What you can’t see is always scarier than what you can. Your eyes play tricks on you, filling in the shadows, making shapes.
People think that ghosts only come out at night, or on Halloween, when the world is dark and the walls are thin. But the truth is, ghosts are everywhere. In the bread aisle at your grocery store, in the middle of you grandmother’s garden, in the front seat on your bus. Just because you can’t see them doesn’t mean they aren’t there.
That’s the duty of the old,’ said the Librarian, ‘to be anxious on the behalf of the young. And the duty of the young is to scorn the anxiety of the old.’ They sat for a while longer, and then parted, for it was late, and they were old and anxious.
Stories have a way of changing faces. They are unruly things, undisciplined, given to delinquency and the throwing of erasers. This is why we must close them up into thick, solid books, so they cannot get out and cause trouble.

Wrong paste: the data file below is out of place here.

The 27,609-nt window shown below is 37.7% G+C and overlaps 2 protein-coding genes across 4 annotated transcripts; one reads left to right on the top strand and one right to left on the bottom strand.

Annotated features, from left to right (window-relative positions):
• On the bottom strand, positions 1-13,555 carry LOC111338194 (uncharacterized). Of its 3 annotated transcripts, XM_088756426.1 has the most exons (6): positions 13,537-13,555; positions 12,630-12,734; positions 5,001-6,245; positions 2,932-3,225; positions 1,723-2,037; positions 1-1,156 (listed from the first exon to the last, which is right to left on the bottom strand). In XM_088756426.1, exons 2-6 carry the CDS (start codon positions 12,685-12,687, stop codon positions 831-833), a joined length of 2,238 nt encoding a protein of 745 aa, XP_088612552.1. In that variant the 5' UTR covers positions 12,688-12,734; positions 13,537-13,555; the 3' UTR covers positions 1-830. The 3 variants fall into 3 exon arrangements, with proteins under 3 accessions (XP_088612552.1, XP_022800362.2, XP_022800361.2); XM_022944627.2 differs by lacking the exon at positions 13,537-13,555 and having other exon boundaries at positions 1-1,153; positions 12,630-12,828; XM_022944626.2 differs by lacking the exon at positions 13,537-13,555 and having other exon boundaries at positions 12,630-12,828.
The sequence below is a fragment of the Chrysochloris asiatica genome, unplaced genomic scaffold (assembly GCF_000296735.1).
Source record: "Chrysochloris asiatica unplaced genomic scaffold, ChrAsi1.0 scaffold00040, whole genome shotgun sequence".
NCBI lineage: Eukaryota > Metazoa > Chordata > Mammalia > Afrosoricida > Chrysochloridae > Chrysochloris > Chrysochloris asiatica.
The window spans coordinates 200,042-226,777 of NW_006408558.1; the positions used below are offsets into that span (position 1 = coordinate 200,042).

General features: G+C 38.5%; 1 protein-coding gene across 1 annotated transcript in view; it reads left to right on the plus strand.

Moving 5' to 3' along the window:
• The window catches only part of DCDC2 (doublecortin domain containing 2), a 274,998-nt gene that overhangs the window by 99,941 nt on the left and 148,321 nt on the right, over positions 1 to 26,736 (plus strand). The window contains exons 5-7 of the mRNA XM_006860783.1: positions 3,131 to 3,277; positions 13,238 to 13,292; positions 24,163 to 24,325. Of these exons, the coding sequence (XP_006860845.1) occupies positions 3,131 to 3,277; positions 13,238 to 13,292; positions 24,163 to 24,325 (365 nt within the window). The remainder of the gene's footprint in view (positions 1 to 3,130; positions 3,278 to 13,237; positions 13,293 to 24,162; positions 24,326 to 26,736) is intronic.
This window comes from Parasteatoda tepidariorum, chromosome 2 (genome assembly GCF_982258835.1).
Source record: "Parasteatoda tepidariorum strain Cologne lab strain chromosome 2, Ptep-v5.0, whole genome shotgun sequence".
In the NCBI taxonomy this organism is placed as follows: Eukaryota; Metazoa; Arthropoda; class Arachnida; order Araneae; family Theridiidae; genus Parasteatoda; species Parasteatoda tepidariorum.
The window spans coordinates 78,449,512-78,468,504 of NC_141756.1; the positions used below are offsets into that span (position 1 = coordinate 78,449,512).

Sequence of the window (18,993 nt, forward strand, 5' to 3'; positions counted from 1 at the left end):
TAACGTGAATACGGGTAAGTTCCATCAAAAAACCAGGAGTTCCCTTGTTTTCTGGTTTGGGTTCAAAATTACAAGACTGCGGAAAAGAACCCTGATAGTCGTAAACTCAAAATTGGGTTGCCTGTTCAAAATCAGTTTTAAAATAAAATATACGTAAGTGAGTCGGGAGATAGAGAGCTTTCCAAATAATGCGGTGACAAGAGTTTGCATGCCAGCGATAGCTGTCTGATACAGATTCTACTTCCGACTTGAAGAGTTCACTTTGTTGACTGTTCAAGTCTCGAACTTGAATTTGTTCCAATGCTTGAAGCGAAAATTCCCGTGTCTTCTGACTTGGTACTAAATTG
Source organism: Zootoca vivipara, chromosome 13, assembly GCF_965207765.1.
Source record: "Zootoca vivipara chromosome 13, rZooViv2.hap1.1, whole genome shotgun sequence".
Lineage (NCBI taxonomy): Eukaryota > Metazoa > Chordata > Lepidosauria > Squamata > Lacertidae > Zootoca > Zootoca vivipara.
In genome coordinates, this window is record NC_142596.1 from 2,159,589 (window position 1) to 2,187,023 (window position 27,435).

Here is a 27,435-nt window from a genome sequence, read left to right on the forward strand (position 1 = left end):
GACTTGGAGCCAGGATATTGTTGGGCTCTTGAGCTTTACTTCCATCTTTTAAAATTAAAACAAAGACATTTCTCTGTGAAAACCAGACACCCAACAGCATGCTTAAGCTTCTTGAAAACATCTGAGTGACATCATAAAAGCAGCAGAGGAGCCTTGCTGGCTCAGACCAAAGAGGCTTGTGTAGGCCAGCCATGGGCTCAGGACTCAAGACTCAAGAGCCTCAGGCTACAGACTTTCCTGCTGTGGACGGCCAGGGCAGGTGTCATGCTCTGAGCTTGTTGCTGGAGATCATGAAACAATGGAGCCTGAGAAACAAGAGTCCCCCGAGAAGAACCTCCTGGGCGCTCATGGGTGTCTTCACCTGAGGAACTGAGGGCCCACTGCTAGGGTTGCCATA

I’ve loved fairy tales and folktales since childhood, so I’ve read most of these stories, both the best and the worst, and the most known ones in their original, gruesome versions. Having so many to choose from, it’s obviously not an easy task to pick them through and chose ‘the best ones’.
Hazy Dell Press’s Monster Series is a series of five picture-books for young kids, aimed to entertain and educate through imaginative and colorful stories filled to the brim with monsters.
It is said that far from the world of man, lies a cruel and mysterious forest. It lures in lost travelers with the promise of safety, only to devour them for all eternity.